Cheater! Unthinking, ableist, narratively lazy cheater! I thought that Tragic Cripple Who Overcomes Adversity To Walk Again trope was bad enough, but this is worse. At least the Walking Again argle bargle recognizes that people have to exert effort to change their physical status. This instantaneous Disability Deletion As Reward crapola just completely flies off into the la-la land of wish fulfillment where no fucks are given about REALITY. Significant change in one’s physicality has significant psychological effects, a fact that appears to escape Goodman.
And then there’s the minor character Chart. [Why is his name a proper noun? WHY??? No one else’s is.] He is the disabled son of Eon’s closest servant Rilla. He lives in Eon’s master’s kitchen, doing…uh…apparently nothing, as his unusual appearance, mobility impairments and speech impediment cause people to flip out.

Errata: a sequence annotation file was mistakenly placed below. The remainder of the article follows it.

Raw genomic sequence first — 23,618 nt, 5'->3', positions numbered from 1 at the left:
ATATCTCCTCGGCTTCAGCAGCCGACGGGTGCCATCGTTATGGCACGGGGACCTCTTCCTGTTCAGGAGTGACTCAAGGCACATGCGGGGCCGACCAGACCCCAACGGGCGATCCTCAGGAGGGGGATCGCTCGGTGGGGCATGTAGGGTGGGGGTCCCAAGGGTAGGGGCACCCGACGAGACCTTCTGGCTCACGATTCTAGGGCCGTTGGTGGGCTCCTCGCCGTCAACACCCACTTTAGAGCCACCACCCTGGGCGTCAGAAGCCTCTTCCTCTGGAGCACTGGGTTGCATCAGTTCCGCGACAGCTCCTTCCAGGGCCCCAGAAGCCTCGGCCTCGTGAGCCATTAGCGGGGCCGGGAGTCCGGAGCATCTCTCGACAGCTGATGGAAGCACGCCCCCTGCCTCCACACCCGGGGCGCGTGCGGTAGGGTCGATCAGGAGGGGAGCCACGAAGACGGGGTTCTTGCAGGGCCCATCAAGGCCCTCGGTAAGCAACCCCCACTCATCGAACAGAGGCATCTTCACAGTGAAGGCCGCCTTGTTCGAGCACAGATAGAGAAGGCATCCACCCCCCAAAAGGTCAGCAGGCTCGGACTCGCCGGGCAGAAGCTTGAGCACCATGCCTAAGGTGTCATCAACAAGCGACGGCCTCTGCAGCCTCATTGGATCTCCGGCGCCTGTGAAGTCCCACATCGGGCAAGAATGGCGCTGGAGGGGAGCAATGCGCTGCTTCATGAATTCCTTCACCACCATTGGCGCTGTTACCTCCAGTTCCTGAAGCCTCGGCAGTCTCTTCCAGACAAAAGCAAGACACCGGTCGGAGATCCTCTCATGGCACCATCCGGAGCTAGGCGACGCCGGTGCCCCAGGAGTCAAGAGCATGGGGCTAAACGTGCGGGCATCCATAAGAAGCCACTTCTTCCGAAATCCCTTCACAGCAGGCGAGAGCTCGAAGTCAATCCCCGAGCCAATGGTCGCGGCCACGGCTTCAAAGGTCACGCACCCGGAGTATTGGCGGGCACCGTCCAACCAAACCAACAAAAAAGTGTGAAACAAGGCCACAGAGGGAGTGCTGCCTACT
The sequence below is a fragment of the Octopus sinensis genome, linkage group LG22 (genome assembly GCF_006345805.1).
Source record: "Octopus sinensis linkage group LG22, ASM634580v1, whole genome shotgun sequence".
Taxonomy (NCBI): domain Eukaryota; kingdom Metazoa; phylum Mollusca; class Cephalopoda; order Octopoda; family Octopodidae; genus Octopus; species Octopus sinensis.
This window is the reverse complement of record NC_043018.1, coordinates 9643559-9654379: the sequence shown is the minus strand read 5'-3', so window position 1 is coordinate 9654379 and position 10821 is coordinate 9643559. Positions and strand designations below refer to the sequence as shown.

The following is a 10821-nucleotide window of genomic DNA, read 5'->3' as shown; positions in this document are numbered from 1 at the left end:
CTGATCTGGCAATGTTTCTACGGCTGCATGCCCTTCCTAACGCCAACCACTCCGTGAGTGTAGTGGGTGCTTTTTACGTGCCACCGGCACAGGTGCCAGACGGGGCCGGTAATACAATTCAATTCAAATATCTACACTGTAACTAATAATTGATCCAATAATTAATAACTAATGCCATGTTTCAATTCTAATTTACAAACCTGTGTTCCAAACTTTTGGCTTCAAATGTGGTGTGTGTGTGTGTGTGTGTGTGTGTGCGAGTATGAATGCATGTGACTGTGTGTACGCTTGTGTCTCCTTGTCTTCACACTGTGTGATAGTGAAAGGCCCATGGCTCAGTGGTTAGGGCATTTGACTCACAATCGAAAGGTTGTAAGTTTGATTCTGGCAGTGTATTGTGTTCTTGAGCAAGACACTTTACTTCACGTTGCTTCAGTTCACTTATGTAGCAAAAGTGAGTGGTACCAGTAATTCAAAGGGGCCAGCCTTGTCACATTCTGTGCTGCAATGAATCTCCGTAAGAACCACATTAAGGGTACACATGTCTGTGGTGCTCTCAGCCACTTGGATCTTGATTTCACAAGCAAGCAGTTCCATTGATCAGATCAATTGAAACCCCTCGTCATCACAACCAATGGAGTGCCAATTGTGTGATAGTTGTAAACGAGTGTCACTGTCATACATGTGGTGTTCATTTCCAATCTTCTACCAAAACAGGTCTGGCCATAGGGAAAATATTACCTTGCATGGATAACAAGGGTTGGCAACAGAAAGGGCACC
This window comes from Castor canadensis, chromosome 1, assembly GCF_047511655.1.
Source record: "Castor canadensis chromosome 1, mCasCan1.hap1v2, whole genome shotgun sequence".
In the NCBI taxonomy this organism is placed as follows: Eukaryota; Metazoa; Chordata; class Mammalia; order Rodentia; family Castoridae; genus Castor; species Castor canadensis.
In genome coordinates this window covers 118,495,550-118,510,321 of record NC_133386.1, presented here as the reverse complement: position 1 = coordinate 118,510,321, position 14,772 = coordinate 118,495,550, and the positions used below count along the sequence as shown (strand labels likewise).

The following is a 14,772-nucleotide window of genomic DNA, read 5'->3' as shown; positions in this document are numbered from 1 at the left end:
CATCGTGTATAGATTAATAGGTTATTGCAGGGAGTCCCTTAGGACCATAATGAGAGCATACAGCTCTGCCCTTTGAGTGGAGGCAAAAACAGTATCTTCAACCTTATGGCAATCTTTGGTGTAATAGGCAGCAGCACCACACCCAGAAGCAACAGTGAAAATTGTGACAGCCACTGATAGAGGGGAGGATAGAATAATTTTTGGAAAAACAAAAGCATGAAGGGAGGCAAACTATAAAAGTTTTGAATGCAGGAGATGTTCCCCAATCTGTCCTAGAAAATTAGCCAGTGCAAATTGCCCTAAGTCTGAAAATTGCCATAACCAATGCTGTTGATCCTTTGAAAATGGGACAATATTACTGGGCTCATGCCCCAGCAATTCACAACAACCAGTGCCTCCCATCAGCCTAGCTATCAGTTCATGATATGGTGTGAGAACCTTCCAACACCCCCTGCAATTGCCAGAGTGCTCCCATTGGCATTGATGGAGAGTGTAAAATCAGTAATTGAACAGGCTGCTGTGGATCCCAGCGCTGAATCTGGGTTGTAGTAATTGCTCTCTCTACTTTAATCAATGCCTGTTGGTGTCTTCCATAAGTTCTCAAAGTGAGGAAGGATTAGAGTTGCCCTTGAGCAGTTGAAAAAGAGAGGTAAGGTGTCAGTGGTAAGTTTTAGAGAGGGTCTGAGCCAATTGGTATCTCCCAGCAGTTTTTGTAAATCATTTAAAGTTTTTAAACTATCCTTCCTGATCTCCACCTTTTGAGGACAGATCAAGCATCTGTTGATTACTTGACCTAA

I think he is supposed to function as Eon’s only friend in her master’s household. However, Goodman’s obsessive harping on Chart’s deformity and her insistence on rendering his halting speech verbatim, with many ellipses and dropped words, only accentuate his physical differences. Since the reader is hearing the story from Eon’s point of view, the author’s obsession with Chart’s disability becomes Eon’s. Eon’s objectification of Chart by focusing solely on his unusual body creates emotional distance, rather than a bond of intimacy, between them. Thus Eon’s relationship with Chart is characterized not by reciprocal friendship, but by condescending pity.
The true nature of Eon and Chart’s relationship appears toward the end of the book when Eon’s master dies, leaving Eon his money, estate, servants, etc. Out of the noblesse oblige of her disgustingly condescending heart, Eon buys freedom for Rilla and Chart and lets them go.